Targeted cleaning to tackle MRSA hotspots is the key to reducing hospital infections, an expert says.
Bed linen was one of the prime sources of MRSA
Microbiologist Dr Stephanie Dancer said cleaning should focus on objects which people frequently touch rather than on "catch-all blitzes".
She found bed linen, gowns and tables were a more common source of the superbug than floors, the Lancet Infectious Diseases study said.
The government said it was taking a hard-line against hospital infections.
MRSA rates have been falling in recent years, with latest figures showing just over 6,000 new cases in the last 12 months.
MOST COMMON MRSA SITES
Bed linen - 41% of sites contaminated
Patient gown - 40.5%
Overbed table - 40%
Floor - 34.5%
Furniture, bed-rails, side-rails - 27%
But the falls have not been fast enough to meet the government's target to halve MRSA rates by next year based on the 2004 figure.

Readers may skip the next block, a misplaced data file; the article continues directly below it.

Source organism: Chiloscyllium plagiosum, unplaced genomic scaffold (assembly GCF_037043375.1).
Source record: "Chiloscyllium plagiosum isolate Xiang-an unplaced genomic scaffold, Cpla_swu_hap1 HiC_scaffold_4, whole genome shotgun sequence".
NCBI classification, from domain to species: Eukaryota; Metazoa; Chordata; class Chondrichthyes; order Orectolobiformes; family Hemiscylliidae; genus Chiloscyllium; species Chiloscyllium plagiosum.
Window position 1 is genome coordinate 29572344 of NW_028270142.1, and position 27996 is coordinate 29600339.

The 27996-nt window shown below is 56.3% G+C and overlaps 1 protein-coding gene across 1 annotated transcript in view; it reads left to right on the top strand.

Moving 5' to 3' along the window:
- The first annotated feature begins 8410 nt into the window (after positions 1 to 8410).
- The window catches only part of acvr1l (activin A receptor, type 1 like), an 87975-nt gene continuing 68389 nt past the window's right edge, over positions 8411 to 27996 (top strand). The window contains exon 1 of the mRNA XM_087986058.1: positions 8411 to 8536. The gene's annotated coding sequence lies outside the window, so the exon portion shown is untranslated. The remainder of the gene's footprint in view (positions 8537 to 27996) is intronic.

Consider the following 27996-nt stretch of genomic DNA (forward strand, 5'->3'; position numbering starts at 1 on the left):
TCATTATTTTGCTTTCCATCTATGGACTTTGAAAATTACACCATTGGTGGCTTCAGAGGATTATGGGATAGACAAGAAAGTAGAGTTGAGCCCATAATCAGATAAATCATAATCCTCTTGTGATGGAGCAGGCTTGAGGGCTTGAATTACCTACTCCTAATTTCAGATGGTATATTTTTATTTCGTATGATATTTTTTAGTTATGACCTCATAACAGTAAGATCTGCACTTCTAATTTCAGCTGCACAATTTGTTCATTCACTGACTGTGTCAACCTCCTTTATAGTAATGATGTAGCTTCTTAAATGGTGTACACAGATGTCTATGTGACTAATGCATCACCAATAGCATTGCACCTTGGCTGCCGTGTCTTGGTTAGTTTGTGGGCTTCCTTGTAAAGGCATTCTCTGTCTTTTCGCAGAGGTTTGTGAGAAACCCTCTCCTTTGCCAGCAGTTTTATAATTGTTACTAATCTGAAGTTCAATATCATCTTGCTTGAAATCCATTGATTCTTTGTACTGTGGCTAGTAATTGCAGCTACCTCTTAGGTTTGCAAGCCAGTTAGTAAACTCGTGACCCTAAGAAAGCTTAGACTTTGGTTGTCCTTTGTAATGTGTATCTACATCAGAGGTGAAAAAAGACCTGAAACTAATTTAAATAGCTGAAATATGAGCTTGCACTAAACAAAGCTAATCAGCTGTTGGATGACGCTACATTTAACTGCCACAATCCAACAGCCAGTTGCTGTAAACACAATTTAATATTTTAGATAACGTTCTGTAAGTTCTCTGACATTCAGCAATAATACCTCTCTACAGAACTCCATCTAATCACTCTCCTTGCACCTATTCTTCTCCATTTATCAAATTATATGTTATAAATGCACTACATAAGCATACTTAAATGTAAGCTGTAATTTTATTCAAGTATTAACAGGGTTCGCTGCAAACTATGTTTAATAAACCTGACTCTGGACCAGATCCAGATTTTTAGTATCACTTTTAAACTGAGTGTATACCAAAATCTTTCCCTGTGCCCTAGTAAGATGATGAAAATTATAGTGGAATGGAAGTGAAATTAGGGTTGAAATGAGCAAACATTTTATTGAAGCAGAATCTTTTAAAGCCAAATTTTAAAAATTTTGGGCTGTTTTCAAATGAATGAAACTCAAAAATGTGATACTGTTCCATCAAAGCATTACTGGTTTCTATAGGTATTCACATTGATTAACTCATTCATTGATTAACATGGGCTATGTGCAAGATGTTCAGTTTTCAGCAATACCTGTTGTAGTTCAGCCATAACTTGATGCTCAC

Dr Dancer, from Glasgow's South General Hospital, said the problem was that hospital cleaning tended to concentrate on areas of visible dirt such as floors.
But she said they would be much more effective if they targeted hotspots that hands came into contact with regularly.
She added that without such strategies, campaigns to get people to wash their hands were not effective.
Bed linen, patient gowns and overbed tables were the most common sources with over 40% of these sites contaminated.
Door handles, bed-rails, furniture and taps were also common sources, she said.
Dr Dancer also claimed that the cleaning did not even need to be done with state-of-the-art cleaning agents.
"Hot soapy water is enough," she said.
"Governments across the UK need to reconsider their approaches. We are just trying to remove visible dirt from areas such as floors when this is not the best approach," she added.
'No single remedy'
She also criticised the Department of Health in England for the plans for a deep clean of hospitals.
"It is like using a sledgehammer to crack a nut. And anyway it will only have an impact in the first week and then hospitals will be dirty again."
Chief Nursing Officer Christine Beasley said the government was using a range of measures, including enforcing hygiene rules with the threat of fines.
But she defend deep cleaning as an "important tool".
She added: "Infection control is a complex problem that needs a range of solutions and the fact is there is no single remedy."